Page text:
In other words, we have to figure out someone’s goals to figure out how we can reach goals together. In my experience as a User Experience Designer, we recognize that these differences exist between our personas (or between the different roles on our teams) but we don’t often explore it except by accident. It may be valuable to explore it explicitly on tough projects.

Finally, it’s critically important to recognize that Kohlberg was not the be-all and end-all of morality either. He had his own struggles, struggles that ultimately led to his suicide.

He also had a cis-male-centric system of measuring morality that doesn’t apply to everyone all of the time, even if it does more often than not shape the society we’re currently living in. Women are much more likely to be socialized into an ethics-of-caring system (at least in the US) than an ethics-of-justice system, which is what was being measured by Kohlberg’s tests. On Kohlberg’s system, the ethics applied to people most concerned about goodness and wellbeing of others, compassion and nonviolence, couldn’t climb “above” Level 4.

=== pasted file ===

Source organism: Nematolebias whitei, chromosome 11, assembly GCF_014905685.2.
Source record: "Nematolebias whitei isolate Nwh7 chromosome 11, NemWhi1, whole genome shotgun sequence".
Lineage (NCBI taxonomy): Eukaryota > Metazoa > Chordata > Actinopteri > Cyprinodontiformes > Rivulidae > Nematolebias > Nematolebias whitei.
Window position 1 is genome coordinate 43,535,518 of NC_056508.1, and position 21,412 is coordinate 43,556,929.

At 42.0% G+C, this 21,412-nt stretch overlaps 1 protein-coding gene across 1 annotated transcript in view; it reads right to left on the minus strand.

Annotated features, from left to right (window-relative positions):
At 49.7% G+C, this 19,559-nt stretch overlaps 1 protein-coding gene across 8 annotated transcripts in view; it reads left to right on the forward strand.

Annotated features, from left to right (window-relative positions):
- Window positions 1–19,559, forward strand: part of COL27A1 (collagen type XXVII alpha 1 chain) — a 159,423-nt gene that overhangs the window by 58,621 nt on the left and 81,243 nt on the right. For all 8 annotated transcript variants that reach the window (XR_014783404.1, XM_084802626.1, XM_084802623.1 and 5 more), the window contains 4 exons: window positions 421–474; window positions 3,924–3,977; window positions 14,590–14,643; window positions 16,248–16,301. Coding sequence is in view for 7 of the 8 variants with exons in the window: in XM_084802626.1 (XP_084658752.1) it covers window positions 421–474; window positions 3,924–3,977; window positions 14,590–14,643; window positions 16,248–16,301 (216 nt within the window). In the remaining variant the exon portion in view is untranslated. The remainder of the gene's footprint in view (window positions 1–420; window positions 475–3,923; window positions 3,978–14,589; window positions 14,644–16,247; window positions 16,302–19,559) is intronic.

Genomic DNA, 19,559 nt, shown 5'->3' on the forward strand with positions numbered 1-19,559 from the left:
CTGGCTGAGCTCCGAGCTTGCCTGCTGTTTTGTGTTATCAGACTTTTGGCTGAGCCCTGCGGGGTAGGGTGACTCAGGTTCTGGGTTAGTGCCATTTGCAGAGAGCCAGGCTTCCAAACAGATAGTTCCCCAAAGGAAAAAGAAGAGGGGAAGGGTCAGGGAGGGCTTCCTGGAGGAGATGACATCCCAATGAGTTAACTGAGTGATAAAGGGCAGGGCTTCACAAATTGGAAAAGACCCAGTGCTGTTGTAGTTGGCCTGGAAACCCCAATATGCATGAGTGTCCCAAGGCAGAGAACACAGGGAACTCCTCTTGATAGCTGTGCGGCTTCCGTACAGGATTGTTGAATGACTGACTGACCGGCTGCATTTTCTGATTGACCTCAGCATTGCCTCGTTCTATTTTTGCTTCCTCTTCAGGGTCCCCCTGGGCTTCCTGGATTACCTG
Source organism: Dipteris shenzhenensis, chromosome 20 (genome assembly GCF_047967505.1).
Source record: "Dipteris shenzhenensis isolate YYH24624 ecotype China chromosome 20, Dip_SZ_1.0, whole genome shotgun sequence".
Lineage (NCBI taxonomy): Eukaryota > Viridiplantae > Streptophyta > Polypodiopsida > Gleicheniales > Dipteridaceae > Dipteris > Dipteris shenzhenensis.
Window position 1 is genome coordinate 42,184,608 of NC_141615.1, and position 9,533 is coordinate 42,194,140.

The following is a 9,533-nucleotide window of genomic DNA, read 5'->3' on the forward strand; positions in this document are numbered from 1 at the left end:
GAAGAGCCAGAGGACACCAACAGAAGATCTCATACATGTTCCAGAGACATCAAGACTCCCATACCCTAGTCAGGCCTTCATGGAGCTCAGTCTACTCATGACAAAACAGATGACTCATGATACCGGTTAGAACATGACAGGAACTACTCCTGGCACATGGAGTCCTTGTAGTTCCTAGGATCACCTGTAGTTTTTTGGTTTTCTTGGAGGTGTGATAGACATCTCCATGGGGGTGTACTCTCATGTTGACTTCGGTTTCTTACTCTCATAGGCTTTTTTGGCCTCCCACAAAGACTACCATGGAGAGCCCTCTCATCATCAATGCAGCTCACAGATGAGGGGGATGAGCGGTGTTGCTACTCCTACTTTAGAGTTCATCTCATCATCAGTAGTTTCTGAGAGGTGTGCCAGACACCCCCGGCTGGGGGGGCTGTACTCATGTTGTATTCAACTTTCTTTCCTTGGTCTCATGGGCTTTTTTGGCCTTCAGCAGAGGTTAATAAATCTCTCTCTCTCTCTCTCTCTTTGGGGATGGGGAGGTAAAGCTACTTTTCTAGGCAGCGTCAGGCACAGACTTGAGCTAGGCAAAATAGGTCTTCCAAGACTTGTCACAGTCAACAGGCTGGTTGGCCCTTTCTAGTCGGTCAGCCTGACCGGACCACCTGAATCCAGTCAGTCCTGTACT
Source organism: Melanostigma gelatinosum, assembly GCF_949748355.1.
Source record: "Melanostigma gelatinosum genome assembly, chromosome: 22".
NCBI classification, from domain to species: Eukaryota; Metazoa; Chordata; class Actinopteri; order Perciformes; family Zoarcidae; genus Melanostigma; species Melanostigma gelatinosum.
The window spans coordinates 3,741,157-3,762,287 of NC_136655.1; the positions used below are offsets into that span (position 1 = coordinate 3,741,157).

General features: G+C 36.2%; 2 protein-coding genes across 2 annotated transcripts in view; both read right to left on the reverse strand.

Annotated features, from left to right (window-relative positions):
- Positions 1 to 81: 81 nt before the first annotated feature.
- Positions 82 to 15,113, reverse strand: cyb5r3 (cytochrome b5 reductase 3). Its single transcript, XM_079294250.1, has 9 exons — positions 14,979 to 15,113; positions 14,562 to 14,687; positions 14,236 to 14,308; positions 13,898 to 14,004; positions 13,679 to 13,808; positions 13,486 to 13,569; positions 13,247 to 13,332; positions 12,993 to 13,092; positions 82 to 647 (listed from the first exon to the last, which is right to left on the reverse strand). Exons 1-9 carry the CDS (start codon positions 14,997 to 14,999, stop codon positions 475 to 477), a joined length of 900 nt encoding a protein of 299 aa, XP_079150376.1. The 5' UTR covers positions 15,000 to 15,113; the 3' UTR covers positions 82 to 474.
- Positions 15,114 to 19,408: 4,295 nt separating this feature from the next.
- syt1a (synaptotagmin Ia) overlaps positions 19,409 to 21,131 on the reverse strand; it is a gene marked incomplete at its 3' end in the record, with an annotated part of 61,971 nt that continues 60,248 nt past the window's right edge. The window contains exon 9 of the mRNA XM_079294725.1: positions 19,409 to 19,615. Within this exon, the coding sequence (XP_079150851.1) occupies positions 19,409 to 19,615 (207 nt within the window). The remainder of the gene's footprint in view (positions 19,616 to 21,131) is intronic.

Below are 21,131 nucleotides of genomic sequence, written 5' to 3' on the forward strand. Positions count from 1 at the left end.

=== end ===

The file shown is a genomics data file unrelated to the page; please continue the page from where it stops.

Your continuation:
So I recommend awareness of different models of morality, and looking for places where your morality may differ from someone else’s. But I also recommend not ranking people as more or less moral, or even more or less mature, based on their model, because it doesn’t actually accomplish anything.

And I also recommend not pissing off teenagers with questionable research methods, because we’ll remember for years to come.


1 (If I could go back to talk to past me, I would give me such a lecture on morality.) 

Author: Anne Gibson

anne gibson is a Senior Staff Product Designer and General Troublemaker working on design systems from outside of Philadelphia, Pennsylvania. She's an editor and writer at The Interconnected. She is also published at A List Apart and The Pastry Box, and publishes short fiction when she's not persuading the terriers to stop wrecking things. (The terriers are winning.)